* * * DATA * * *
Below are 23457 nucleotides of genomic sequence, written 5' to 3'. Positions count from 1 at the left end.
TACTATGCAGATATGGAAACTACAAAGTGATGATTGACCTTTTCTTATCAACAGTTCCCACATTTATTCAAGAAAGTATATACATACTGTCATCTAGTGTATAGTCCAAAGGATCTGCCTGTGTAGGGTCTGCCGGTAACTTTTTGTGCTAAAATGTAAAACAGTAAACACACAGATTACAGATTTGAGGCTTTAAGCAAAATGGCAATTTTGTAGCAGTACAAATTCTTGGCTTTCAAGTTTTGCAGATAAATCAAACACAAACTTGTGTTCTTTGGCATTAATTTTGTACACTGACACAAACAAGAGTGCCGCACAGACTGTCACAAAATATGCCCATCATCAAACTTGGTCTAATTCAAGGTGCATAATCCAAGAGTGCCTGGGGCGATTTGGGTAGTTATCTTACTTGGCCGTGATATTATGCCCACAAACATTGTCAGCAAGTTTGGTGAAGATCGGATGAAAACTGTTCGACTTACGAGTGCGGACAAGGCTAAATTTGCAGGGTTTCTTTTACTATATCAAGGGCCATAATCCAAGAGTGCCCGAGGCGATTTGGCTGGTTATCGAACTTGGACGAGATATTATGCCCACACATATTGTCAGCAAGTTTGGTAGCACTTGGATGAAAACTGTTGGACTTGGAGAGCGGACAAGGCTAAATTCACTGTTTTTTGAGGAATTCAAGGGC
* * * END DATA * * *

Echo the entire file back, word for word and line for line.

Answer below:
Below are 23457 nucleotides of genomic sequence, written 5' to 3'. Positions count from 1 at the left end.
TACTATGCAGATATGGAAACTACAAAGTGATGATTGACCTTTTCTTATCAACAGTTCCCACATTTATTCAAGAAAGTATATACATACTGTCATCTAGTGTATAGTCCAAAGGATCTGCCTGTGTAGGGTCTGCCGGTAACTTTTTGTGCTAAAATGTAAAACAGTAAACACACAGATTACAGATTTGAGGCTTTAAGCAAAATGGCAATTTTGTAGCAGTACAAATTCTTGGCTTTCAAGTTTTGCAGATAAATCAAACACAAACTTGTGTTCTTTGGCATTAATTTTGTACACTGACACAAACAAGAGTGCCGCACAGACTGTCACAAAATATGCCCATCATCAAACTTGGTCTAATTCAAGGTGCATAATCCAAGAGTGCCTGGGGCGATTTGGGTAGTTATCTTACTTGGCCGTGATATTATGCCCACAAACATTGTCAGCAAGTTTGGTGAAGATCGGATGAAAACTGTTCGACTTACGAGTGCGGACAAGGCTAAATTTGCAGGGTTTCTTTTACTATATCAAGGGCCATAATCCAAGAGTGCCCGAGGCGATTTGGCTGGTTATCGAACTTGGACGAGATATTATGCCCACACATATTGTCAGCAAGTTTGGTAGCACTTGGATGAAAACTGTTGGACTTGGAGAGCGGACAAGGCTAAATTCACTGTTTTTTGAGGAATTCAAGGGC